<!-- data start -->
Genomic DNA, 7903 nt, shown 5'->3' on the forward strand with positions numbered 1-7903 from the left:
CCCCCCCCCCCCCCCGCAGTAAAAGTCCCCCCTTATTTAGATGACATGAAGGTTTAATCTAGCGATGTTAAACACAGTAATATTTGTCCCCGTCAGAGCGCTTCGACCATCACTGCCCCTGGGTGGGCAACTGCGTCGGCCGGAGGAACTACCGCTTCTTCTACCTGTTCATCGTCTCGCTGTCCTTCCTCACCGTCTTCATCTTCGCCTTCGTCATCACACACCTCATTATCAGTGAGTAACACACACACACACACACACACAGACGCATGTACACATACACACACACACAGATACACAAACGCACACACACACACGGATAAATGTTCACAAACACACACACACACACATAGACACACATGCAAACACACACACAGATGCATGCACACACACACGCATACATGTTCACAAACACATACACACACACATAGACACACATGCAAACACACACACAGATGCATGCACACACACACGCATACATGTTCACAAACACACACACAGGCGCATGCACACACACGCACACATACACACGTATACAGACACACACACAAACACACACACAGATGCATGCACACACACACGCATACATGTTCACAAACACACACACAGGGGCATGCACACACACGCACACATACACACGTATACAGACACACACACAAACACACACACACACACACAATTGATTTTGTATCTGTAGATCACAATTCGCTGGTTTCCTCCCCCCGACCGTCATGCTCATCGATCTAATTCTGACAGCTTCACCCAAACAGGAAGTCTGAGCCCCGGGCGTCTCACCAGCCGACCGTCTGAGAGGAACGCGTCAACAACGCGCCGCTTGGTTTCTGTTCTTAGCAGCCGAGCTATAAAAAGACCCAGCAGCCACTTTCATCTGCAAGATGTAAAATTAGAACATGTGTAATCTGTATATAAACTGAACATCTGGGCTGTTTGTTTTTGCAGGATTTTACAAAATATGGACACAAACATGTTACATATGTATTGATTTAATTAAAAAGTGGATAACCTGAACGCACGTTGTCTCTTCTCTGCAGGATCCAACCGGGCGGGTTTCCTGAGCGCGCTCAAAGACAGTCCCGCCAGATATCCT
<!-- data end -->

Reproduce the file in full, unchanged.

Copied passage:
Genomic DNA, 7903 nt, shown 5'->3' on the forward strand with positions numbered 1-7903 from the left:
CCCCCCCCCCCCCCCGCAGTAAAAGTCCCCCCTTATTTAGATGACATGAAGGTTTAATCTAGCGATGTTAAACACAGTAATATTTGTCCCCGTCAGAGCGCTTCGACCATCACTGCCCCTGGGTGGGCAACTGCGTCGGCCGGAGGAACTACCGCTTCTTCTACCTGTTCATCGTCTCGCTGTCCTTCCTCACCGTCTTCATCTTCGCCTTCGTCATCACACACCTCATTATCAGTGAGTAACACACACACACACACACACACAGACGCATGTACACATACACACACACACAGATACACAAACGCACACACACACACGGATAAATGTTCACAAACACACACACACACACATAGACACACATGCAAACACACACACAGATGCATGCACACACACACGCATACATGTTCACAAACACATACACACACACATAGACACACATGCAAACACACACACAGATGCATGCACACACACACGCATACATGTTCACAAACACACACACAGGCGCATGCACACACACGCACACATACACACGTATACAGACACACACACAAACACACACACAGATGCATGCACACACACACGCATACATGTTCACAAACACACACACAGGGGCATGCACACACACGCACACATACACACGTATACAGACACACACACAAACACACACACACACACACAATTGATTTTGTATCTGTAGATCACAATTCGCTGGTTTCCTCCCCCCGACCGTCATGCTCATCGATCTAATTCTGACAGCTTCACCCAAACAGGAAGTCTGAGCCCCGGGCGTCTCACCAGCCGACCGTCTGAGAGGAACGCGTCAACAACGCGCCGCTTGGTTTCTGTTCTTAGCAGCCGAGCTATAAAAAGACCCAGCAGCCACTTTCATCTGCAAGATGTAAAATTAGAACATGTGTAATCTGTATATAAACTGAACATCTGGGCTGTTTGTTTTTGCAGGATTTTACAAAATATGGACACAAACATGTTACATATGTATTGATTTAATTAAAAAGTGGATAACCTGAACGCACGTTGTCTCTTCTCTGCAGGATCCAACCGGGCGGGTTTCCTGAGCGCGCTCAAAGACAGTCCCGCCAGATATCCT